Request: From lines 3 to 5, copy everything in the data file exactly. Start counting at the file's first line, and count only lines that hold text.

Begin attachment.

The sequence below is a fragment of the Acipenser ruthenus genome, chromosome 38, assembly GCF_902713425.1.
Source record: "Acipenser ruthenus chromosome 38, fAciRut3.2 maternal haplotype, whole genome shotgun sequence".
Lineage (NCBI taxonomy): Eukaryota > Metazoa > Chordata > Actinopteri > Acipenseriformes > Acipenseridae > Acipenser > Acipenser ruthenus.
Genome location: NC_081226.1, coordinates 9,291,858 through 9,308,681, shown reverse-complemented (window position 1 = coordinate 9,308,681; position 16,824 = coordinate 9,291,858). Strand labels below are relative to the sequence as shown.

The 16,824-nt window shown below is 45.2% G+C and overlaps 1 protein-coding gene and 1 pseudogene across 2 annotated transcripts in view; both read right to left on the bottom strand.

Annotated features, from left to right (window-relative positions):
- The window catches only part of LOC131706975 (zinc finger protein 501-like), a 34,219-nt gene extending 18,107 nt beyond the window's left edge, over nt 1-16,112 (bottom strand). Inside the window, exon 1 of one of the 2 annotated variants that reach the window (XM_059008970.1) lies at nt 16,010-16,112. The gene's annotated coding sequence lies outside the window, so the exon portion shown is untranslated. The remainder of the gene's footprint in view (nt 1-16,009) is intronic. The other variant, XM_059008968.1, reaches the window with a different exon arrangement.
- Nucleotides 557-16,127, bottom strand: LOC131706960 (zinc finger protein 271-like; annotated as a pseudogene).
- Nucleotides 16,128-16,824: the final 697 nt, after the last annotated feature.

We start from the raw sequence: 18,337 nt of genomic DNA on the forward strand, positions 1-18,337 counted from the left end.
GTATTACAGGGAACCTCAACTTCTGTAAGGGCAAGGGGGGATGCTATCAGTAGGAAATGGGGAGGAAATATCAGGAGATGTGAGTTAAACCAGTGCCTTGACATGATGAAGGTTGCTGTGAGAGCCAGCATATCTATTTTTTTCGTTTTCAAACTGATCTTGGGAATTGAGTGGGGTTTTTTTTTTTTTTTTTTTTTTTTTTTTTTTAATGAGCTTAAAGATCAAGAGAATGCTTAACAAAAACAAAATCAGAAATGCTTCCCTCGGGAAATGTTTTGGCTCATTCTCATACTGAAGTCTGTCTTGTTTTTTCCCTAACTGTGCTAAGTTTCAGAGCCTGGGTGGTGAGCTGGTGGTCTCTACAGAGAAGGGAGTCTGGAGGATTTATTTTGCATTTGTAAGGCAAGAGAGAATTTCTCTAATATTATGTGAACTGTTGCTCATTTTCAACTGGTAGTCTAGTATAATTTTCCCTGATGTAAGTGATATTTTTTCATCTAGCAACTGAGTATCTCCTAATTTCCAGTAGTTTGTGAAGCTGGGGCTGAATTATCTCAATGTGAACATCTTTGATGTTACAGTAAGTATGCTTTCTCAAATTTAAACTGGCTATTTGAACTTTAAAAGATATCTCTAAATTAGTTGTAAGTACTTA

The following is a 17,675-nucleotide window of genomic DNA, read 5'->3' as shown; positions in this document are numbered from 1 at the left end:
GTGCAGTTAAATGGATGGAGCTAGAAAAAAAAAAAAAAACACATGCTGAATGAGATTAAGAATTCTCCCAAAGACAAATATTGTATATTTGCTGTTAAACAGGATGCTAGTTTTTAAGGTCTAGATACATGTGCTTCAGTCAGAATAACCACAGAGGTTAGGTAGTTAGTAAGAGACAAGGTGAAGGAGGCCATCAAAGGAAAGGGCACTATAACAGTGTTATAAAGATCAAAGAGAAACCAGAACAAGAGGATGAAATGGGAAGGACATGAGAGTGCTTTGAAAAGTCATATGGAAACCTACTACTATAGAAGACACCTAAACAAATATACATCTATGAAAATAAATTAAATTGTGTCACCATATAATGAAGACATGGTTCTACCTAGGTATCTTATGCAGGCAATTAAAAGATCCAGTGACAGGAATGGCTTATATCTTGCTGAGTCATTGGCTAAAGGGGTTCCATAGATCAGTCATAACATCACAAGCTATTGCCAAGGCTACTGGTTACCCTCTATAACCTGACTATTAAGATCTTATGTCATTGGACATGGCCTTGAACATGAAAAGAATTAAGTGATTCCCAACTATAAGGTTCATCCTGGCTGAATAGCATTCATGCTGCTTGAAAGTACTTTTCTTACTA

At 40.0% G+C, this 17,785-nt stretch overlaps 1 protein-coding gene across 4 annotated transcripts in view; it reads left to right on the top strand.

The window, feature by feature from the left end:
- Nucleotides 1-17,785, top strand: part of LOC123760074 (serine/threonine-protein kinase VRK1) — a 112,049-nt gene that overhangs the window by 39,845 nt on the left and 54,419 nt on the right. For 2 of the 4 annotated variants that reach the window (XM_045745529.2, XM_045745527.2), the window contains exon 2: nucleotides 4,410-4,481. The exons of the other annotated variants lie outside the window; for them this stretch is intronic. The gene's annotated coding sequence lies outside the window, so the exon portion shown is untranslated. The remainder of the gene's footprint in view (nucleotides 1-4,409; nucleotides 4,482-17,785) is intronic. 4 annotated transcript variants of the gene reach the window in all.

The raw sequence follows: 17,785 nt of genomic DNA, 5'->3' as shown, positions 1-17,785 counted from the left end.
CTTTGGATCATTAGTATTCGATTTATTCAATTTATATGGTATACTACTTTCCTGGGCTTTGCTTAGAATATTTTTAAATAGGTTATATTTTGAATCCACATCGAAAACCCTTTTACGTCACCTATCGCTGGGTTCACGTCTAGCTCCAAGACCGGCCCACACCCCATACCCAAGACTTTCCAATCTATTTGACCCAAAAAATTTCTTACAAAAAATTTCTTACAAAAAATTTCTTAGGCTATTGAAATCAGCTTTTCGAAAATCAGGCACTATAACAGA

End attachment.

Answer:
Lineage (NCBI taxonomy): Eukaryota > Metazoa > Chordata > Actinopteri > Acipenseriformes > Acipenseridae > Acipenser > Acipenser ruthenus.
Genome location: NC_081226.1, coordinates 9,291,858 through 9,308,681, shown reverse-complemented (window position 1 = coordinate 9,308,681; position 16,824 = coordinate 9,291,858). Strand labels below are relative to the sequence as shown.

The 16,824-nt window shown below is 45.2% G+C and overlaps 1 protein-coding gene and 1 pseudogene across 2 annotated transcripts in view; both read right to left on the bottom strand.